Shopping Cart

No products in the cart.

Permaculture Plant: New Zealand Flax (Harakeke)

Photo by Shutterstock

BOTANICAL NAME: Phormium tenax

ORIGIN: New Zealand and Norfolk Island

DESCRIPTION: This clumping, evergreen, perennial plant has sword-like leaves to two metres long, and grows to sixteen metres. It will grow in most soil types, is relatively frost tolerant and moderately drought tolerant once established. Cultivars come in a wide range of colours.

Unlike the plant commonly known as flax in Australia (Linum usitatissium or linseed), New Zealand flax is more closely related to day lily. It can be grown successfully in most of Australia, except for the arid interior.


New Zealand flax can be used as a low windbreak; an exclusion barrier or shelter for rabbits; nesting material for chooks, or as a nesting area and shelter from predators; pollinator attractant; fibre for simple weaving or cordage (see below); and cut flowers.


1. As food

The roasted seed can be used as a coffee substitute. The edible flower nectar can be gathered by using a straw to suck it out. An edible gum can be obtained from the base of the leaves. The leaf pulp can be fermented to make alcohol, though the final product is an acquired taste.

2. As medicine

The gel-like gum is marketed as a skin hydrator, soother and coolant. The gum can be applied to wounds, to treat burns and scalds, and is traditionally used to treat dysentery, constipation and toothache. The stiff leaf bases also make excellent temporary splints for broken bones.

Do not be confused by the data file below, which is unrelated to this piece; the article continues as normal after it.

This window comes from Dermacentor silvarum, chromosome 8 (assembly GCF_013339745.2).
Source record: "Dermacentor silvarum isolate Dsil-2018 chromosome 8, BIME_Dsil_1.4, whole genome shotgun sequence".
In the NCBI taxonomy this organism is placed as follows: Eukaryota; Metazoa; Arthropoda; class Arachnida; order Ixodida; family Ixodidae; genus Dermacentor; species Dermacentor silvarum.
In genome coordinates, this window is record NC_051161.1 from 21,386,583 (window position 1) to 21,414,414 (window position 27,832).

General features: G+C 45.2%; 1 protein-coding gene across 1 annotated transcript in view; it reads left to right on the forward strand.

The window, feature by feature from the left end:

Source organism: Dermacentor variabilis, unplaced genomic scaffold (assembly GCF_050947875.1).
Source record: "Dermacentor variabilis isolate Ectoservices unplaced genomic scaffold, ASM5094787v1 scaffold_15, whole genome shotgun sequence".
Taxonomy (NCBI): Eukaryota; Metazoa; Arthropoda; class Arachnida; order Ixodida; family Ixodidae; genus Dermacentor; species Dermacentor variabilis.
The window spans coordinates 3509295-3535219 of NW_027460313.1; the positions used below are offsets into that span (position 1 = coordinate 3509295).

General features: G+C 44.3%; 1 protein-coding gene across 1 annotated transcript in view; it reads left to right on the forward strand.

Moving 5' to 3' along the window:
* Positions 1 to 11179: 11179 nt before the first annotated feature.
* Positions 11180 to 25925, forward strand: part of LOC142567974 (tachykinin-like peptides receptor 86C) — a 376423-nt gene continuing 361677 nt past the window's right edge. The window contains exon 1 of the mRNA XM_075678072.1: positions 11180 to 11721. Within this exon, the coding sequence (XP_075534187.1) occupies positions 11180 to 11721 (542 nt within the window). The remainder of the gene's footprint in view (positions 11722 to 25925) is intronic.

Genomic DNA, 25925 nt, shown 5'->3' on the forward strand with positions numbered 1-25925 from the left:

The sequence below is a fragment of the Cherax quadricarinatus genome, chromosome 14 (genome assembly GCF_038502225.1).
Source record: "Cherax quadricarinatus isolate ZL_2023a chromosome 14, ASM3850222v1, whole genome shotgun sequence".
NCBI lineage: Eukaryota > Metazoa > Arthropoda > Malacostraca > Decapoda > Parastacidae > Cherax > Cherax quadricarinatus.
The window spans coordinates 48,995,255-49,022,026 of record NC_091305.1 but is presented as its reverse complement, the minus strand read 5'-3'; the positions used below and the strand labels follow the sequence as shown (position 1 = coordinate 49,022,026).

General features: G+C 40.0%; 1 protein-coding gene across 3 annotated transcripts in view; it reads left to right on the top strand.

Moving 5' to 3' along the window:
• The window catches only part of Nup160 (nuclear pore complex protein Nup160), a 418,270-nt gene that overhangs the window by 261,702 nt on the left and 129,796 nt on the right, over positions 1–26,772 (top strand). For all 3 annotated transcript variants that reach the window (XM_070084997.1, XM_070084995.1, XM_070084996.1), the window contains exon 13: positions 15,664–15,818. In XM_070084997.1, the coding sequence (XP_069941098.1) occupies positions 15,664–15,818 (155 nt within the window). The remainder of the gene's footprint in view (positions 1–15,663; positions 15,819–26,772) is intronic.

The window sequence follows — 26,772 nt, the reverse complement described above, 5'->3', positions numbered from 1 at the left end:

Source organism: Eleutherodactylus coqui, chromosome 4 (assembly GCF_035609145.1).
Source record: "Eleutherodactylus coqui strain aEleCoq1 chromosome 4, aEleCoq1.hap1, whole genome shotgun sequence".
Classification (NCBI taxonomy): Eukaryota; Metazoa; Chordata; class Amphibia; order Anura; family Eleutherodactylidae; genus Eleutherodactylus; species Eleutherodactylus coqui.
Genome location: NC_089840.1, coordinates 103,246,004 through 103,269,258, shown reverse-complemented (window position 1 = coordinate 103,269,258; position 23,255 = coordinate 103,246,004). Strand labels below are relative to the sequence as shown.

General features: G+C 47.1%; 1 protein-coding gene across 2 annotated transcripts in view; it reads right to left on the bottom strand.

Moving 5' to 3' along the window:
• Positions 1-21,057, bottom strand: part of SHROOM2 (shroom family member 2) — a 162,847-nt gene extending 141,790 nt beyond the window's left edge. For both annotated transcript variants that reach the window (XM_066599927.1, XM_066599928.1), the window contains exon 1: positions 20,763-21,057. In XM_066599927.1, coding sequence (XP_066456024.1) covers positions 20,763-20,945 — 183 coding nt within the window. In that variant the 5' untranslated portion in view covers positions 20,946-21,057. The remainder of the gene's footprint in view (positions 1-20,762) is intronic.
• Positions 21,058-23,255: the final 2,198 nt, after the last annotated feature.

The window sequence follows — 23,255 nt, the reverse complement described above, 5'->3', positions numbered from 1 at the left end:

3. As fibre

A high quality, pliable fibre obtained frovm the leaves can be used to make rope, twine and cloth. The fibre can also be used for making paper.

A simple and compostable garden tie can be made by cutting a leaf at its base, and tearing thin strips along its length; these strips can be tied in knots without breaking. The split leaves can be used to weave many temporary or long-lasting items, such as baskets, sunhats, nets, cloaks, mats, sandals, straps and fish traps. Simply weave the lengths into the desired shape, bending the ends 180Æ and weaving back through to secure. Whole leaves can be woven tight into flat mats, or as weed-mat under mulch.


A brown dye, that does not require mordant, can be obtained from the flowers; and a terracotta dye from the seedpods. The gum and the seeds can be used for soap making, and the gum as paper glue. Dried leaves make good fire-starting tinder.


Propagate from mature seed collected in autumn. No pre-treatment is required before planting, although germination can be poor and slow (one–six months). Alternatively, propagate easily by division in spring (new growth commences every three–four years).


The leaves contain cucurbitacins – also found naturally in cucurbits such as pumpkins and zucchinis – which are poisonous to some people. These are being researched for their potential antioxidant and cancer-killing properties.


Leave a Reply

Your email address will not be published.